Here at DadWagon, we often tend to ignore the debates and bitchy arguments that embroil the rest of the parenting blogosphere. Mostly, that’s because we are barely literate, and reading through the inanity on “Mommies on Mommies (Mommies)” and “Dude! I’m an Effing Dad!” give us headaches.
But sometimes an issue is so perplexing that we—or at least I—can’t help but weigh in. Today that issue is novelist Rahna Reiko Rizzuto, whose memoir, “Hiroshima in the Morning,” apparently tries to explain why, after a research trip to Japan in 2001, she left her husband and, more important, gave up primary custody of her kids, ages 3 and 5.
I say “apparently” not just because I haven’t read the book (that whole barely literate thing) but also because I’m not entirely sure why this has stirred such violent debate. For one thing, the book came out way back in September, although I understand that her recent appearance on the Today show and her condensed essay version of the book, “Why I Left My Children,” which showed up last week on Salon, might have something to do with the renewed interest. Oh, also, it’s been nominated for a National Book Critics Circle award. Okay, fine.
In any case, I hope her book is better than her Salon essay, which is about as sloppily written as anything you’ll find on the Internet. For one thing, she never actually says, in concrete terms, what she didn’t like about being a mother, except that she never wanted to be one. (She only had kids because their father, whom she’d been with for 20 years, since she was 17, had begged.) Rather, her opposition to kids is entirely abstract:
I was afraid of being swallowed up, of being exhausted, of opening my eyes one day, 20 (or 30!) years after they were born, and realizing I had lost myself and my life was over.
My problem was not with my children, but with how we think about motherhood. About how a male full-time caretaker is a “saint,” and how a female full-time caretaker is a “mother.” It is an equation we do not question; in fact we insist on it. And we punish the very idea that there are other ways to be a mother.
The validity of this is all very debatable, but I’ll let the guys over at FathersandFamilies.org handle this one:
It’s true that people often take for granted a mother who stays at home with the kids and see as special a father who does. That’s the side of the issue that Rizzuto likes to look at; the side she wants to ignore is that those same fathers are often looked down on as poor providers and less than men by many people including the ones they’re married to. They’re the ones who are shunned as pariahs by the mothers at the park with their children.
And Rizzuto’s notion that ”we insist on” full-time mothers is pure nonsense. In fact, the vast majority of mothers do paid work and therefore aren’t full-time moms. Surely Rizzuto is aware of this well-known fact.
But again, this is a woman who wants us to believe that she either didn’t have a choice or didn’t know she had a choice about having children or not. This was in the mid-to-late 90s. Where’d she been for the previous 25 years or so?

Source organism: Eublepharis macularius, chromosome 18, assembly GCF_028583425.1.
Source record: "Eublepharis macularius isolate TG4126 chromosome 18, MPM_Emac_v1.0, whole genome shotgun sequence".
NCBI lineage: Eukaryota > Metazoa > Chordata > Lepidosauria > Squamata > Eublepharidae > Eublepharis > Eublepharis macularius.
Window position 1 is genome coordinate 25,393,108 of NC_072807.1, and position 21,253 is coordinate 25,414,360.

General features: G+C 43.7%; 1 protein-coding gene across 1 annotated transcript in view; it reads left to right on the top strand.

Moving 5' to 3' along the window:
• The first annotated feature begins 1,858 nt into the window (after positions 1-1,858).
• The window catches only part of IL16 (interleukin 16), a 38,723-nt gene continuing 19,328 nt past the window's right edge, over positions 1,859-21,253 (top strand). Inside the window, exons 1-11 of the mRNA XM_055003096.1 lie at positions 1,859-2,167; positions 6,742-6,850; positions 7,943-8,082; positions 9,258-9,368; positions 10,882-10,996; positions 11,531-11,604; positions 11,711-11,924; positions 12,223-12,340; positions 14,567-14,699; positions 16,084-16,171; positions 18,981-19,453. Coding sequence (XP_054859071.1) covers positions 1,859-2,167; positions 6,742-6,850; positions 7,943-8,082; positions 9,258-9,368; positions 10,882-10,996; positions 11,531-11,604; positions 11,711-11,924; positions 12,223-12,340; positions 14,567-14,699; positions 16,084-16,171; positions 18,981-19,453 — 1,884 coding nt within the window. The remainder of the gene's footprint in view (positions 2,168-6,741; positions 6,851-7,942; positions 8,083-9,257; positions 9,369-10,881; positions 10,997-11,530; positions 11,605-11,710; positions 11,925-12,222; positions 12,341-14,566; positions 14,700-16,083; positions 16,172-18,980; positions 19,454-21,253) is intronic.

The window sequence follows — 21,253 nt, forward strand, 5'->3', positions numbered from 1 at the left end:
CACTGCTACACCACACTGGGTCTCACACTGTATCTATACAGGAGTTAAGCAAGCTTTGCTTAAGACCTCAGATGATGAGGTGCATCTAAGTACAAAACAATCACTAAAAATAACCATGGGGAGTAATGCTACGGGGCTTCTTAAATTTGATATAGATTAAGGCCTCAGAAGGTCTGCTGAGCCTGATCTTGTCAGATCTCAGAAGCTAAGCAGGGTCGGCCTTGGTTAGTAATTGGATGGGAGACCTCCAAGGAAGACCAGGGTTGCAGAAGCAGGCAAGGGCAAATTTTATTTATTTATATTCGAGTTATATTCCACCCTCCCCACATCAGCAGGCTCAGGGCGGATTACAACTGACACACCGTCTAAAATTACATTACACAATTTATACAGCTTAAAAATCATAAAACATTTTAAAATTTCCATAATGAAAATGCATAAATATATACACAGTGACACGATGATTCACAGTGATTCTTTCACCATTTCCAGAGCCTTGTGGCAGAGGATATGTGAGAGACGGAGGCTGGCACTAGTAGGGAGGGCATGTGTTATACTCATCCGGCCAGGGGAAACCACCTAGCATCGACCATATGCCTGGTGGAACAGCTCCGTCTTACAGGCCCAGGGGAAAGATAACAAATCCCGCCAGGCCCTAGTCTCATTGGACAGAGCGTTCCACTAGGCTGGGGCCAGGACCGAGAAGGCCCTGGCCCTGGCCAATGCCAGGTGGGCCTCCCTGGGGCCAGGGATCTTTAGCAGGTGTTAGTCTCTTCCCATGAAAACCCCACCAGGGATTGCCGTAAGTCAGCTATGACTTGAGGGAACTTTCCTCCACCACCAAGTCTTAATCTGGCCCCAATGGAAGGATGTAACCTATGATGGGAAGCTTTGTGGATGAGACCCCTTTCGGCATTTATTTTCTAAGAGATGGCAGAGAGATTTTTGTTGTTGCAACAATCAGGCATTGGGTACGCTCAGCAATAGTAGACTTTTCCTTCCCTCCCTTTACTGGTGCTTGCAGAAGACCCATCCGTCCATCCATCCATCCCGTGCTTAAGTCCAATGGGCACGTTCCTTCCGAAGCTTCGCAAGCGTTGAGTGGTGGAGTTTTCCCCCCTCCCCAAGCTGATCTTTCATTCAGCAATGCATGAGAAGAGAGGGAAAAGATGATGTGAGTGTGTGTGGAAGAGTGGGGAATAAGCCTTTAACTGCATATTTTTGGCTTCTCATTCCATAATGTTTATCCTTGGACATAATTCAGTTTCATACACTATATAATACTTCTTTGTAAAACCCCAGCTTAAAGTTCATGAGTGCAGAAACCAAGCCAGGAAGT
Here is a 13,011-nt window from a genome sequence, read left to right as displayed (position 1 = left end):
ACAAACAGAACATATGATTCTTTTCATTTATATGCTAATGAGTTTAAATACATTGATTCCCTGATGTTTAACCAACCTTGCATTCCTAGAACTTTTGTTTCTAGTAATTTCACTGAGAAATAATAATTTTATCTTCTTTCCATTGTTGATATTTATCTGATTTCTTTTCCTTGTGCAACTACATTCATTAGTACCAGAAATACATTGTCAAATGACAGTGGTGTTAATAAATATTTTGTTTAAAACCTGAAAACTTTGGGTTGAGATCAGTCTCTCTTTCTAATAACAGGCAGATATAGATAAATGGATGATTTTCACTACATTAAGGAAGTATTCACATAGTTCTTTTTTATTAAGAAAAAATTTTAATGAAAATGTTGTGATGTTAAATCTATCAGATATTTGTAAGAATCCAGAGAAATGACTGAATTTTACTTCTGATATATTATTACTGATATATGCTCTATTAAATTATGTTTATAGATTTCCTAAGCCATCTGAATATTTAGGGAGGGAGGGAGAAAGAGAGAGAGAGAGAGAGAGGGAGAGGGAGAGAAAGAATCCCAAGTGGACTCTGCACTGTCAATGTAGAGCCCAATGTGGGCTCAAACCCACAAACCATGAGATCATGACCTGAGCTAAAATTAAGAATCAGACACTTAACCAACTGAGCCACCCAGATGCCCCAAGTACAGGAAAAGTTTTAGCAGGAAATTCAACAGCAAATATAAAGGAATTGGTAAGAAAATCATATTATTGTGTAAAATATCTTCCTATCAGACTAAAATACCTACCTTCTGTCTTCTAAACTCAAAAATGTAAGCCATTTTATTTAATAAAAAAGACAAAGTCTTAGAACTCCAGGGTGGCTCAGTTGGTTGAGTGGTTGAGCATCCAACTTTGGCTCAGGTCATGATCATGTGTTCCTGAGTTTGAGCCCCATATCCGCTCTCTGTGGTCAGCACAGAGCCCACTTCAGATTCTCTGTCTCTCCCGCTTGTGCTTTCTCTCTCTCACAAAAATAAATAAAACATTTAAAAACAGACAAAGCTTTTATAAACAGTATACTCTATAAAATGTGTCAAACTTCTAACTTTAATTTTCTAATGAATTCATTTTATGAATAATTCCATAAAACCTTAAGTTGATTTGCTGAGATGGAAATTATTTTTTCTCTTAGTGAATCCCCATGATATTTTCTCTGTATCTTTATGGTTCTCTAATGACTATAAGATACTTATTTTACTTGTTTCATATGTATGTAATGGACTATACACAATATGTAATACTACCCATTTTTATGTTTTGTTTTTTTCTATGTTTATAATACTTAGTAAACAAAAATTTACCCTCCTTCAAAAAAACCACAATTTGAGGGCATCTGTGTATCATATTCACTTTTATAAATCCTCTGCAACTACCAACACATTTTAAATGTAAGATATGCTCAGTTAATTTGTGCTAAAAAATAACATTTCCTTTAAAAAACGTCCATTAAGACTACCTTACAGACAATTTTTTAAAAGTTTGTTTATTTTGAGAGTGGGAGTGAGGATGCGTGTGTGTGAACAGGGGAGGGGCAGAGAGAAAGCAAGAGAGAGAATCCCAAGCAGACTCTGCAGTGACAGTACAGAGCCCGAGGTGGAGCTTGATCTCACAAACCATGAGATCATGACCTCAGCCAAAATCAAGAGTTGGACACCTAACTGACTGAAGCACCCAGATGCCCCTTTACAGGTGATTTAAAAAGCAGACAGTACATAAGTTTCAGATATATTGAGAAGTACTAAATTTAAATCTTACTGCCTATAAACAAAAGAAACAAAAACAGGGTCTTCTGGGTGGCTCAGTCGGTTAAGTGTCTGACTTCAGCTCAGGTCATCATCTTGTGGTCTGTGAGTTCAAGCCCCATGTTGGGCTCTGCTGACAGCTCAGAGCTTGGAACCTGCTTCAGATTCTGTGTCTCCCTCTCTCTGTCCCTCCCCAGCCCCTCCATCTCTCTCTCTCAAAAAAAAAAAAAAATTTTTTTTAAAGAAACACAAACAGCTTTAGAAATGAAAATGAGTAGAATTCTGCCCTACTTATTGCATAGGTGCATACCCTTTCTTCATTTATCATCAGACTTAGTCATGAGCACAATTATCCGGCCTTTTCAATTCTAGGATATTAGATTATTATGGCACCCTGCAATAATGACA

The point being that Rizzuto sees herself as more passive, more at the mercy of certain social winds than most women. Stated another way, my guess is that most women in this country have a firmer grasp of the need to strike a sensible work/family balance than Rizzuto did.
Well said, Fathers. Now, what’s my beef with Rizzuto?
Rahna Reiko Rizzuto is a fake.
That is, she’s marketing herself as a Mother Who Left Her Children. The reality, as she explains in the essay and presumably the book, is that when she left her family, she moved down the street from them and, while she gave up primary custody, continued to be a regular presence in their lives.
In my part-time motherhood, I get concentrated blocks of time when I can be that 1950s mother we idealize who was waiting in an apron with fresh cookies when we got off the school bus and wasn’t too busy for anything we needed until we went to bed. I go to every parent-teacher conference; I am there for performances and baseball games. My former husband is there too. Though it was not easy for him, he has made it possible for me to define my own motherhood, and for our sons to have a life of additions, rather than subtraction, of a relative peace, rather than constant accusation.
In other words, she hasn’t really left her kids at all. But, had she titled her Salon piece “Why I Left My Husband” or marketed herself as the woman who left her “family” (rather than her kids) to find herself and craft an independent identity, she wouldn’t be anywhere near as newsworthy. Of course, she wants it both ways, which is why we get the incendiary title followed by the not-very-incendiary fact that she remained extremely close to them.
Rizzuto’s fakery reminds me a lot of All-Star Mommy Marketer Amy Chua—yes, the Tiger Mom. Like Rizzuto, Chua wants to have it both ways, to lure you in with sensationalism and then backtrack to say it’s not all that bad, maybe even satire, and then once again insist on the sensationalism. The reality of life, for both women, is probably too tawdry and dull to admit (or for a publisher to print). And so they play on our gullibility, and our hunger to either approve or condemn the parenting choices of other people. Is Rahna Reiko Rizzuto an evil bitch for leaving her kids? Or a feminist saint? It doesn’t really matter to me either way. But I will tell you one thing: She’s a brilliant self-publicist.
Or maybe it’s her agent.